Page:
Page 1

October 22-November 5, 2010

---See interview on page 30

Vol. 6 Issue 166

t�ga, vra whj - trhu ,arp


October 22,2010

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October 22,2010

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Features October 22, 2010 Next Advertising Deadline October 29, 2010 Circulation November 5, 2010


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32 Soul Trustee


The Joy of Community and the Special Relationship with Your Rabbi

THE COMMUNITY LINKS is published biweekly and is distributed free to the Jewish Community of Southern California. THE COMMUNITY LINKS accepts no responsibility for typographical errors or reliability of Kashrus of any advertisers. All submissions become the property of THE COMMUNITY LINKS and may be shortened and/or edited for length and clarity. Articles published in THE COMMUNITY LINKS express the views of the individual writers and may not necessarily represent the views of THE COMMUNITY LINKS. No artwork or any part of the magazine may be reprinted or otherwise duplicated without the written permissions of the publisher.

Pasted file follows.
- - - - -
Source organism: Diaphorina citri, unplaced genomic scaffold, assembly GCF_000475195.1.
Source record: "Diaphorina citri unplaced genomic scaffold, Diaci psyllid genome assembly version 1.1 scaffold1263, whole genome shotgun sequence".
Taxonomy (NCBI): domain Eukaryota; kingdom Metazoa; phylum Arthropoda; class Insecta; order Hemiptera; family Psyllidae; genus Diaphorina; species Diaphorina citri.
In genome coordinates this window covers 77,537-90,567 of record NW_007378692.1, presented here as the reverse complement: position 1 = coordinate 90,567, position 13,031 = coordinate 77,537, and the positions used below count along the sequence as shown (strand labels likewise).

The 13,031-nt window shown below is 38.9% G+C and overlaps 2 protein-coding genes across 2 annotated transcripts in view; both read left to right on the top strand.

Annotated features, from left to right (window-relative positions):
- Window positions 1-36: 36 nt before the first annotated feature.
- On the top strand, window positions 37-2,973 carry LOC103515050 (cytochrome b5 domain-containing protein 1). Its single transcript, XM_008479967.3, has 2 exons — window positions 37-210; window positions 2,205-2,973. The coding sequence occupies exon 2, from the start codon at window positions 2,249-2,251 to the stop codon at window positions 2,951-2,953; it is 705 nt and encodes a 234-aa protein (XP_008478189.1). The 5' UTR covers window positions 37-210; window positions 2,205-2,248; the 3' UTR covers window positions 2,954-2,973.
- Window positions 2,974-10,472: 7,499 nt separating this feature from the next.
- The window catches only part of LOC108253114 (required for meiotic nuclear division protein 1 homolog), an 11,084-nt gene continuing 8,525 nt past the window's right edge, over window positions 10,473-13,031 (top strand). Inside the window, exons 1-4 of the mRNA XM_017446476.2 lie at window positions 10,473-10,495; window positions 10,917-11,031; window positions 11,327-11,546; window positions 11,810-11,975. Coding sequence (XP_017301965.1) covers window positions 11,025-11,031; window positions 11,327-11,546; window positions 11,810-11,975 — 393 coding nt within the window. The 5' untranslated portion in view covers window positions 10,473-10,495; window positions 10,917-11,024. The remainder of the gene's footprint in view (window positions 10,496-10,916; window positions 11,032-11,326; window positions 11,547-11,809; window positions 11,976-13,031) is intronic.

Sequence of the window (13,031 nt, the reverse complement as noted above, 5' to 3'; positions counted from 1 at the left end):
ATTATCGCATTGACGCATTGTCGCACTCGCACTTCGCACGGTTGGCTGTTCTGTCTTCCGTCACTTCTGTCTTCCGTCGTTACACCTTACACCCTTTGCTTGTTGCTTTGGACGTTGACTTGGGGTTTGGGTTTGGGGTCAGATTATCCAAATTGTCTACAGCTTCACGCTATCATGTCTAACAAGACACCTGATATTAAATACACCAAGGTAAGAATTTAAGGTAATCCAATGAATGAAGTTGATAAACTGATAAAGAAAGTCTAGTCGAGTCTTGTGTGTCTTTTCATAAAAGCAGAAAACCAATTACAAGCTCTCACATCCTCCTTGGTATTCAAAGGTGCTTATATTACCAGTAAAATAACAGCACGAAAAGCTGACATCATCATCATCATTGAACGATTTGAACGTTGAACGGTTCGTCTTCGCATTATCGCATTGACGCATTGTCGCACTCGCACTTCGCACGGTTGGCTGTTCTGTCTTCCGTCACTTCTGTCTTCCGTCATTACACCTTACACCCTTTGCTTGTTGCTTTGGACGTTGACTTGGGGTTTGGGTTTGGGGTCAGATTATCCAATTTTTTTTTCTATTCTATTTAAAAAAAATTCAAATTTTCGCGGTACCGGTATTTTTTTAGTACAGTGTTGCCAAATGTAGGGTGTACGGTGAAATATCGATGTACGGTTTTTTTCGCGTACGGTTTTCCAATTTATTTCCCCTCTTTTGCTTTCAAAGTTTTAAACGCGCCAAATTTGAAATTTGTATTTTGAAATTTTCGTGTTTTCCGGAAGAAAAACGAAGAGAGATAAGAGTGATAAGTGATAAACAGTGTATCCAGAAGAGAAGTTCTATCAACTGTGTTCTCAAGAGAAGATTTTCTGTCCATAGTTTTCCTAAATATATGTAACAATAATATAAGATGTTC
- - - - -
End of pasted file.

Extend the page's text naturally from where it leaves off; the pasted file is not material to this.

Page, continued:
What happened that morning in Shul as Rabbi Mordy was speaking about the bride and groom was that the door opened and in walked Rabbi Greene. Dr. Robert Rome


Parshas Chayei Sarah Rabbi Mordechai Kaminetsky


Tough Love

In this manner, Avraham was able to influence all of the people that passed through his land to recognize G-d. Rabbi Reuven Wolf


The man looked quizzically at the rabbi. "Reb Yid," he stammered. "I hardly know you! How do you expect me to invest with you?

Is G-d In The Consquences?

Someone close to me really messed up and has since experienced very serious and painful consequences. A friend says she doesn't believe G-d "causes" the consequence, because, she says, "we have free will." Tzvi Freeman

community links • Volume 6 Issue 166 4

October 22,2010

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October 22,2010

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ni u m

om C f y o the o J hip d s n n The a atio bi l e lR ab a i R c r e . ou Sp Y h.D h e, P t m i o w J. R ert By


Robert J. Rome, Ph.D., is a licensed Psychologist in clinical practice in Encino, California. He can be reached at


October 22,2010